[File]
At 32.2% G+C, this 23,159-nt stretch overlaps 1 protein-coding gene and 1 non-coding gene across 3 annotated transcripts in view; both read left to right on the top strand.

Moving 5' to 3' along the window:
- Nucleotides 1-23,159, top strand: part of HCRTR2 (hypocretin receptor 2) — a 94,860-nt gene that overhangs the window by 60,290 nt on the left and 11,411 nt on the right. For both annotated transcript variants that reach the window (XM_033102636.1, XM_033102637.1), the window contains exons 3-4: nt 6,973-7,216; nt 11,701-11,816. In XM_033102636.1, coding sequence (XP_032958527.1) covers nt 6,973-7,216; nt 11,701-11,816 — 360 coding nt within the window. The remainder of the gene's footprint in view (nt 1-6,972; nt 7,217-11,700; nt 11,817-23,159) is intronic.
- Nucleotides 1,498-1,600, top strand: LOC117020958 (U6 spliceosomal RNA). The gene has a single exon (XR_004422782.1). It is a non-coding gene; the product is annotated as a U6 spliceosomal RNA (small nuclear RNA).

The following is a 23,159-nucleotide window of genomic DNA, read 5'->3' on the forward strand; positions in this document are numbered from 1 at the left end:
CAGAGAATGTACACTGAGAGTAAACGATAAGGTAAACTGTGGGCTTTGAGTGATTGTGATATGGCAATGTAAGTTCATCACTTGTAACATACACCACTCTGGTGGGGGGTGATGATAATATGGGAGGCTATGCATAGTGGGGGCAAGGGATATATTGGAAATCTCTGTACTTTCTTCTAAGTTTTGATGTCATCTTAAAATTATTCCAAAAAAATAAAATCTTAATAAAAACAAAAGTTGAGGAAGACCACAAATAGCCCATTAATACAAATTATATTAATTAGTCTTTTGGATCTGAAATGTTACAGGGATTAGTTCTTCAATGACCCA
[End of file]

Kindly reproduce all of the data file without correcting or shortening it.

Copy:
At 32.2% G+C, this 23,159-nt stretch overlaps 1 protein-coding gene and 1 non-coding gene across 3 annotated transcripts in view; both read left to right on the top strand.

Moving 5' to 3' along the window:
- Nucleotides 1-23,159, top strand: part of HCRTR2 (hypocretin receptor 2) — a 94,860-nt gene that overhangs the window by 60,290 nt on the left and 11,411 nt on the right. For both annotated transcript variants that reach the window (XM_033102636.1, XM_033102637.1), the window contains exons 3-4: nt 6,973-7,216; nt 11,701-11,816. In XM_033102636.1, coding sequence (XP_032958527.1) covers nt 6,973-7,216; nt 11,701-11,816 — 360 coding nt within the window. The remainder of the gene's footprint in view (nt 1-6,972; nt 7,217-11,700; nt 11,817-23,159) is intronic.
- Nucleotides 1,498-1,600, top strand: LOC117020958 (U6 spliceosomal RNA). The gene has a single exon (XR_004422782.1). It is a non-coding gene; the product is annotated as a U6 spliceosomal RNA (small nuclear RNA).

The following is a 23,159-nucleotide window of genomic DNA, read 5'->3' on the forward strand; positions in this document are numbered from 1 at the left end:
CAGAGAATGTACACTGAGAGTAAACGATAAGGTAAACTGTGGGCTTTGAGTGATTGTGATATGGCAATGTAAGTTCATCACTTGTAACATACACCACTCTGGTGGGGGGTGATGATAATATGGGAGGCTATGCATAGTGGGGGCAAGGGATATATTGGAAATCTCTGTACTTTCTTCTAAGTTTTGATGTCATCTTAAAATTATTCCAAAAAAATAAAATCTTAATAAAAACAAAAGTTGAGGAAGACCACAAATAGCCCATTAATACAAATTATATTAATTAGTCTTTTGGATCTGAAATGTTACAGGGATTAGTTCTTCAATGACCCA